Chrome & Variations
Some people require a Chrome-based browser for any number of reasons. What I am about to say will be controversial to some of the more experienced members of the privacy community, so please keep in mind that this site is designed for not-tech-savvy users and privacy newbies: I recommend just using Google Chrome for this purpose, but using it sparingly. This might upset some readers, so first let me explain why I don't recommend some of the popular alternatives:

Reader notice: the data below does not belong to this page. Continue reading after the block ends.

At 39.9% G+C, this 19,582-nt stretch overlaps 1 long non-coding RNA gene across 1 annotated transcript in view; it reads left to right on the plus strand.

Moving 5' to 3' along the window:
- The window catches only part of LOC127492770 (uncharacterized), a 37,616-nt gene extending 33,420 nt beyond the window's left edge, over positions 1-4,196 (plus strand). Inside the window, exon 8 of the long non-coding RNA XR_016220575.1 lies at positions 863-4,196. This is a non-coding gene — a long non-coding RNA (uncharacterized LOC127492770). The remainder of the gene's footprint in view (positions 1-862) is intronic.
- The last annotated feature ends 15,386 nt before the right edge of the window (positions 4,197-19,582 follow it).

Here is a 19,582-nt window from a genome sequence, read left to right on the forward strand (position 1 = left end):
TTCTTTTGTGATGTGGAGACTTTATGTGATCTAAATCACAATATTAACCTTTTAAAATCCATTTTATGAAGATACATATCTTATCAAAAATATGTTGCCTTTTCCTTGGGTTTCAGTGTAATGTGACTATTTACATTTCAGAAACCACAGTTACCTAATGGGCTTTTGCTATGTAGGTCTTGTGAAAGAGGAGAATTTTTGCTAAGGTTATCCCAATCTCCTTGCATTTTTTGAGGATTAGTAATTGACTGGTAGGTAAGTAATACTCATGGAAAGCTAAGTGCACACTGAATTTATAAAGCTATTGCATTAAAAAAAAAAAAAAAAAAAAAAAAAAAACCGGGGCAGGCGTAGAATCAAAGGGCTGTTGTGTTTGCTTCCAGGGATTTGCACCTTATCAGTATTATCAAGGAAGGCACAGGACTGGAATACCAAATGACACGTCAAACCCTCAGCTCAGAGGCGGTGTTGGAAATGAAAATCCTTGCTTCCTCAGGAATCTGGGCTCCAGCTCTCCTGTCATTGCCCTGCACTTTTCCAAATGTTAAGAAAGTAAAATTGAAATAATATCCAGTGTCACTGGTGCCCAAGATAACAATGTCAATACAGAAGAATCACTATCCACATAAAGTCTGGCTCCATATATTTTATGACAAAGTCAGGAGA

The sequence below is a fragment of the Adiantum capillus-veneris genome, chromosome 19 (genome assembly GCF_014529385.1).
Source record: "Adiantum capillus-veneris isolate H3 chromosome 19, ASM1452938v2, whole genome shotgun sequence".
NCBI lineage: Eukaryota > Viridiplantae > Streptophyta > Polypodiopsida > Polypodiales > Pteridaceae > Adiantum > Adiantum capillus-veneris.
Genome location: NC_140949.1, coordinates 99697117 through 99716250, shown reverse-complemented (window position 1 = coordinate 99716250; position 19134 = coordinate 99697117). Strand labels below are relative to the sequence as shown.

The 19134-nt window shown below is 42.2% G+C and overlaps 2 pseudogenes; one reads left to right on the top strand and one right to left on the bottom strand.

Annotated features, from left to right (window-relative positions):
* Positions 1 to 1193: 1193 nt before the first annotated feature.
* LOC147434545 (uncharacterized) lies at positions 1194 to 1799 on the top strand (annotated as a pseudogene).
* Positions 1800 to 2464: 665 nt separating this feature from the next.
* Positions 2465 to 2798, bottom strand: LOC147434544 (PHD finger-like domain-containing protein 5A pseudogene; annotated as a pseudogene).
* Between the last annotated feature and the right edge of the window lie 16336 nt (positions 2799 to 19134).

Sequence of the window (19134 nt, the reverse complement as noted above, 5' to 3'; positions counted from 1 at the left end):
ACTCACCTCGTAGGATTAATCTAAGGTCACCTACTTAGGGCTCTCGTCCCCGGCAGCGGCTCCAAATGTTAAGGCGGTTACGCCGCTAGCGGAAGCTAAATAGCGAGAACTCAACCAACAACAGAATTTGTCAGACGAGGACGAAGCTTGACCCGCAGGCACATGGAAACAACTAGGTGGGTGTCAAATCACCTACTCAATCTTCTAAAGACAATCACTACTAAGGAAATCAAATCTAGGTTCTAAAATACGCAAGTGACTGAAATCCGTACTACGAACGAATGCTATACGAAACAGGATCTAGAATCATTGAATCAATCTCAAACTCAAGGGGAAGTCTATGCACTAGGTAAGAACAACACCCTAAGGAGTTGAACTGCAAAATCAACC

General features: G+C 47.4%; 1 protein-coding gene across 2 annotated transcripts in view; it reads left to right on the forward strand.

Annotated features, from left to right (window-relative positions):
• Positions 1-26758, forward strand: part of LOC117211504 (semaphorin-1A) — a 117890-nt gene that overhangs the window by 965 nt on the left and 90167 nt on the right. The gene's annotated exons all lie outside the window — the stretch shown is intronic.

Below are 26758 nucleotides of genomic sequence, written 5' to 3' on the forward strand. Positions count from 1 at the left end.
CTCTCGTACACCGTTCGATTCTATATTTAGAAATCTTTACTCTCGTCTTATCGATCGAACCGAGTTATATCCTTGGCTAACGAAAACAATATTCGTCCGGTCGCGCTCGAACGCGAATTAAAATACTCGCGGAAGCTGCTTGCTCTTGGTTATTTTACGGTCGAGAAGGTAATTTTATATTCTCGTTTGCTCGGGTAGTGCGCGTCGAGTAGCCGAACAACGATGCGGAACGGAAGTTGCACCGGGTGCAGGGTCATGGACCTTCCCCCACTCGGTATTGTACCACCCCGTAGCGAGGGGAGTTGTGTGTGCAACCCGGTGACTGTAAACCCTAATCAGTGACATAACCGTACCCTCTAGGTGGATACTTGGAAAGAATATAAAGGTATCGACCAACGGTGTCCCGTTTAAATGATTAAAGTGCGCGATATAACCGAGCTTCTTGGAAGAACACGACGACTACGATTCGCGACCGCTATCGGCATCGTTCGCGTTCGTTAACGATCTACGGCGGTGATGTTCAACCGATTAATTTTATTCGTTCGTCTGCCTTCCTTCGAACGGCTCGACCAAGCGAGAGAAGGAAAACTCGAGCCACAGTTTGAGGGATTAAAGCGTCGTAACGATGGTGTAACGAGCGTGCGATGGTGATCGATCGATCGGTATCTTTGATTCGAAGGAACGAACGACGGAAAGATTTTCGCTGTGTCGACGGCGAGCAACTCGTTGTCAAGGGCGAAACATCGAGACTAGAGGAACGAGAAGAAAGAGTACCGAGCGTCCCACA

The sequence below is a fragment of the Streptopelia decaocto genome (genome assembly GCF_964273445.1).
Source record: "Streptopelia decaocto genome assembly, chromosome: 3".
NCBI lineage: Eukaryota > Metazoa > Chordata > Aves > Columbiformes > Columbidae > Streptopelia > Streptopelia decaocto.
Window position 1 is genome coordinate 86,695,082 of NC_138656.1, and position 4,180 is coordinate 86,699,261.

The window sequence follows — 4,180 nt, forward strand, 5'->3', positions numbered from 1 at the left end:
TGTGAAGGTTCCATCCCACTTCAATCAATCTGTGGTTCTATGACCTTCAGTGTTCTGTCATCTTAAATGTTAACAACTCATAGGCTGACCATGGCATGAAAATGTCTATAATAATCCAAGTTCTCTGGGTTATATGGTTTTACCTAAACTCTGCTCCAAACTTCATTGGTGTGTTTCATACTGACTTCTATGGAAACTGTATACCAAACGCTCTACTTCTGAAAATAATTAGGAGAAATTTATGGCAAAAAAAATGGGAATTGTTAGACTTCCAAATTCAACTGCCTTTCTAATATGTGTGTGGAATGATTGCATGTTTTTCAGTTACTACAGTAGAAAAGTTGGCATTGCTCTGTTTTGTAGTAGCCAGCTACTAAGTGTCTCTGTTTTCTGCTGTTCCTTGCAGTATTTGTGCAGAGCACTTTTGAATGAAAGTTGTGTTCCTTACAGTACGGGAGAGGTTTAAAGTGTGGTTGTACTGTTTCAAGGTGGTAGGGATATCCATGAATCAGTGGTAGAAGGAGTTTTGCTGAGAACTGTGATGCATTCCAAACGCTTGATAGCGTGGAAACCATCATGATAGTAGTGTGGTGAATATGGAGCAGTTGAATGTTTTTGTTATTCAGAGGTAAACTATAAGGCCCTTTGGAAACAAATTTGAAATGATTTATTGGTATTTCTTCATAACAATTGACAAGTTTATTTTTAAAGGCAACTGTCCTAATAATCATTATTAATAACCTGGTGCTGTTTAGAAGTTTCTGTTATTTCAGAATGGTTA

Some more experienced readers may disagree with me, and that's fine. If you're comfortable with technology and understand how all this works, feel free to ignore the points above and use one of those variations instead. But for the average newbie user who just wants something simple and effective, I recommend using Chrome sparingly because Chrome is simple to install, auto-updates, can support plugins (thereby allowing for a slightly more private experience than stock Chrome), and you can change some of the settings to offer a little extra privacy (like disabling third party cookies). Again, this pales in comparison to the flexibilty and privacy offered by Firefox, but if you absolutely need a Chrome-based browser, just use Chrome. However, remember to use it ONLY for that specific purpose you need it for, then switch back to Tor or Firefox right away when you're done. Give Google as little of your data as possible. I also feel comfortable recomming the new Microsoft Edge if you're a Windows user since Edge is now based on Chromium. Be sure to install the recommended plugins and change the settings to store and report as little information as possible.